- Norman Weiss
His son James told the Lat that Larson passed away of complications from esophageal cancer Friday night at UCLA Medical Center.
Larson had a string of TV hits in the 1970s and 80s, and dozens of writing and producing credits to his name. He created his first show, “Alias Smith and Jones,” in 1971, but left the ABC Western right after star Peter Duel committed suicide.
He created “Battlestar Galactica” a few years later. Although the series only lasted a single season (ABC cut the cord in 1979 after two dozen episodes partly because of its hefty production cost), it spawned a series of spinoffs. »
- Maane Khatchatourian
Glen A. Larson, the wildly successful television writer-producer whose enviable track record includes Quincy M.E., Magnum, P.I., Battlestar Galactica, Knight Rider and The Fall Guy, has died. He was 77. Larson, a singer in the 1950s clean-cut pop group The Four Preps who went on to compose many of the theme songs for his TV shows, died Friday night of esophageal cancer at UCLA Medical Center in Santa Monica, his son, James, told The Hollywood Reporter. Larson also wrote and produced for such noteworthy series as ABC’s It Takes a Thief, starring his fellow Hollywood High
- Mike Barnes
Forever settles into a generic groove by its second episode. Here's Billy's review of Look Before You Leap...
This review contains spoilers.
1.2 Look Before You Leap
It was hard not to be mildly disappointed with the first regular season episode of Forever, because Look Before You Leap seemed very mechanical for the most part. The charm evident in the pilot all but vaporised, and we were presented with a by-the-numbers case that wouldn’t have seemed out of place in an eighties cop show.
What we really wanted to see was the relationship between Detective Jo Martinez and Dr Henry Morgan to develop, but it just didn't. Jo simply sees Henry as a fast track to detecting results and drags him around like her favourite accessory. It didn’t help that they introduced a new superior for Jo in the form of Lt. Joanne Reece (Lorraine Toussaint), who was the »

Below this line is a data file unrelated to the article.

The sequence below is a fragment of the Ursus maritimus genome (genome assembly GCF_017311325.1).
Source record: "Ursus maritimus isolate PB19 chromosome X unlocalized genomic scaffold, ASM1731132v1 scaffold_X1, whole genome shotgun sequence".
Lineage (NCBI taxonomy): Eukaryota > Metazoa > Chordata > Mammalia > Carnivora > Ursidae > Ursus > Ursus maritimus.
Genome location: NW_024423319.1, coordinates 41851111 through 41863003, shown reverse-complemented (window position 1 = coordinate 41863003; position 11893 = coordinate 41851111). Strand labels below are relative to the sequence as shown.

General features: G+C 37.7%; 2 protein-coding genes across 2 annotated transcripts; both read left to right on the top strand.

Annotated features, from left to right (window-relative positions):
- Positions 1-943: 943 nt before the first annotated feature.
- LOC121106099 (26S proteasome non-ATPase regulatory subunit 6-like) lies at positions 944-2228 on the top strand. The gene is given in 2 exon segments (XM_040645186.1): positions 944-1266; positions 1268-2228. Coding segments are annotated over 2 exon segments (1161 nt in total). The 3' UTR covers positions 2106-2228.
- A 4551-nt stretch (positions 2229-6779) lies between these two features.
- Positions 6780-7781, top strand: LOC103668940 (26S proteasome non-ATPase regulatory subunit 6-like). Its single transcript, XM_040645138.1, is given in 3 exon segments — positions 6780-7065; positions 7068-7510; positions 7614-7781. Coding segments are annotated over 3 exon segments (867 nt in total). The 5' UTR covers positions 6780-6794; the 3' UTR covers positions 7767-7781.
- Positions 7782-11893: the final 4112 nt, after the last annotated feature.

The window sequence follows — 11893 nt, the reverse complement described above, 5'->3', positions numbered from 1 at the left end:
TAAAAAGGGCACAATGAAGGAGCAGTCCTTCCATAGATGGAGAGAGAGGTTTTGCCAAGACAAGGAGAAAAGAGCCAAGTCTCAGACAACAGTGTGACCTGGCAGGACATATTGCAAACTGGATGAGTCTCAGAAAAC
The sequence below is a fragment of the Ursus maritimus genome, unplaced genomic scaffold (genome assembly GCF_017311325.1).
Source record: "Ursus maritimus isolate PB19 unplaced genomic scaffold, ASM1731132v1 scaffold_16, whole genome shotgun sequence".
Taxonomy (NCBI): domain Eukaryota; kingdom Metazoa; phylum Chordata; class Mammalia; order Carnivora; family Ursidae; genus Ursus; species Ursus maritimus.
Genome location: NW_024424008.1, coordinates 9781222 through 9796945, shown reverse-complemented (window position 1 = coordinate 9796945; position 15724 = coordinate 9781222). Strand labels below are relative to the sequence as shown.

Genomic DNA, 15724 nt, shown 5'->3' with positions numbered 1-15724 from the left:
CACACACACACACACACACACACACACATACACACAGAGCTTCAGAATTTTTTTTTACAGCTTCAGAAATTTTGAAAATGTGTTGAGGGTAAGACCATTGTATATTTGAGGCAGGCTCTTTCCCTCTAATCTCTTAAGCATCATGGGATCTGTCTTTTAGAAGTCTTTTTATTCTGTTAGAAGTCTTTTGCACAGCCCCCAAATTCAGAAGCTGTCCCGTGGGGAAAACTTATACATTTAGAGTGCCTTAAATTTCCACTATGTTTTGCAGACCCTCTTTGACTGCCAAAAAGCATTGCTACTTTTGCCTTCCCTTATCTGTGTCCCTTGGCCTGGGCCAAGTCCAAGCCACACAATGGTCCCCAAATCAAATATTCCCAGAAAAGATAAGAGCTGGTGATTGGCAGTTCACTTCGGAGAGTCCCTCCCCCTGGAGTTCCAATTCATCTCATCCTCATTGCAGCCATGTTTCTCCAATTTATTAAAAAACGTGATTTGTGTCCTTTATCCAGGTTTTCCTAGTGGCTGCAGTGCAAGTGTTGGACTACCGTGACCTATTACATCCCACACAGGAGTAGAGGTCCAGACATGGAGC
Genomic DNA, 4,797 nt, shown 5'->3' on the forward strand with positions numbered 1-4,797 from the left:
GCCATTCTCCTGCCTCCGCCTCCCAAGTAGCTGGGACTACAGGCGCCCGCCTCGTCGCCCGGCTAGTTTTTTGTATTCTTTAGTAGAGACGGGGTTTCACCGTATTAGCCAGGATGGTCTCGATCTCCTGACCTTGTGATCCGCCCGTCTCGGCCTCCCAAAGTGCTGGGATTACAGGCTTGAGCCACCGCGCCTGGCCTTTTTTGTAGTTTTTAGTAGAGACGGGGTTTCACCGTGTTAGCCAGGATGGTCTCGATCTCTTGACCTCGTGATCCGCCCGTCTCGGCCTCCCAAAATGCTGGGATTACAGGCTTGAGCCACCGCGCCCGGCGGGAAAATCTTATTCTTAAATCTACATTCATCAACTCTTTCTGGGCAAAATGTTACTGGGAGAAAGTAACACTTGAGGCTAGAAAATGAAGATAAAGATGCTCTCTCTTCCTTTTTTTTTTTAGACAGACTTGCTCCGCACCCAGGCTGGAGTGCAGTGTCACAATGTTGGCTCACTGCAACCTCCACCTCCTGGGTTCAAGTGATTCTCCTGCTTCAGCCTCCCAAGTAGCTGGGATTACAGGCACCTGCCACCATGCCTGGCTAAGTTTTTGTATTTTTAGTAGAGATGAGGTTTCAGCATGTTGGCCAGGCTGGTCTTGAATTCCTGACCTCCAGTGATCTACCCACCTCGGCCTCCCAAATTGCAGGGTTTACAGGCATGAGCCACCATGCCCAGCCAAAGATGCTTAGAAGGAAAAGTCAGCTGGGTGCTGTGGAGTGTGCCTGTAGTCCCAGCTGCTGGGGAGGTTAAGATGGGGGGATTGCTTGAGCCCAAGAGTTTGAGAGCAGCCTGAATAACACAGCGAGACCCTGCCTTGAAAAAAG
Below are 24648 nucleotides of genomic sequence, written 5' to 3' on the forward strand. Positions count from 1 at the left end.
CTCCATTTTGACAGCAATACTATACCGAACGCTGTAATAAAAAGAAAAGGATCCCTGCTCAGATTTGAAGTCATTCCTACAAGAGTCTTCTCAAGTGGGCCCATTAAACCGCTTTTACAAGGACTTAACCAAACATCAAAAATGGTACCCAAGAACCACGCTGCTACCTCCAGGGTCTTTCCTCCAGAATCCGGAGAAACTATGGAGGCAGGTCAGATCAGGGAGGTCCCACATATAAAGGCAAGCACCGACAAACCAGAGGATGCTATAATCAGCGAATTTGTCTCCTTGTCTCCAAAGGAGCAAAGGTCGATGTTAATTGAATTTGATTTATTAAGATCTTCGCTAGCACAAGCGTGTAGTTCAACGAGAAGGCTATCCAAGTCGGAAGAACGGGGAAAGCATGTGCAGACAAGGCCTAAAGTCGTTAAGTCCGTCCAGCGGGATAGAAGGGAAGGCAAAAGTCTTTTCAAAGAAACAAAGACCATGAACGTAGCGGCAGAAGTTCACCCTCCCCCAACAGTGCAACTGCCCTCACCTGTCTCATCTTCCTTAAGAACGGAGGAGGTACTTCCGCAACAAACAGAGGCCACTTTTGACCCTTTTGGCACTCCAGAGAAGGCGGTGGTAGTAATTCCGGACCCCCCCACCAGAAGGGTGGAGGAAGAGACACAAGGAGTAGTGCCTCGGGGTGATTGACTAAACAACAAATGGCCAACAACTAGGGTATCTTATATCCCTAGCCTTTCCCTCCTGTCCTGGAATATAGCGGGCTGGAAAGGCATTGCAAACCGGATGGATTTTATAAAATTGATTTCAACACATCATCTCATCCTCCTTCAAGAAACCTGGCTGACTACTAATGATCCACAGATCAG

But Nelson was already a TV veteran by the time he was cast on “Peyton Place” in 1964. After a string of small parts in Roger Corman B movies during the mid to late ’50s, he began guesting on Westerns such as “Zane Grey Theater,” “Have Gun — Will Travel,” “The Rifleman,” “Maverick,” “Rawhide” and “Gunsmoke” plus other series such as “Twilight Zone,” “The Untouchables, »
- Carmel Dagan
The man whose 100-plus film and TV credits include voicing Yukon Cornelius in the holiday TV classic Rudolph The Red-Nosed Reindeer and playing the train conductor in Best Picture Oscar winner The Sting died Monday in Los Angeles. Larry D. Mann was 91. The Toronto native got his start on Canadian TV and went on to appear on classic shows ranging from Howdy Doody to MacGyver. In between, his dozens of TV appearances included 77 Sunset Strip, The Big Valley, Ben Casey, My Favorite Martian, Get Smart, The Man From U.N.C.L.E., Hogan’s Heroes, Bewitched, Green Acres, Gunsmoke, Quincy M.E., The Dukes Of Hazzard and recurring as a judge on Hill Street Blues. His big-screen credits include The Quick And The Dead, Robin And The 7 Hoods, The Singing Nun, In The Heat Of The Night and The Octogon. »
- THE DEADLINE TEAM
11 items from 2014
IMDb.com, Inc. takes no responsibility for the content or accuracy of the above news articles, Tweets, or blog posts. This content is published for the entertainment of our users only. The news articles, Tweets, and blog posts do not represent IMDb's opinions nor can we guarantee that the reporting therein is completely factual. Please visit the source responsible for the item in question to report any concerns you may have regarding content or accuracy.See our NewsDesk partners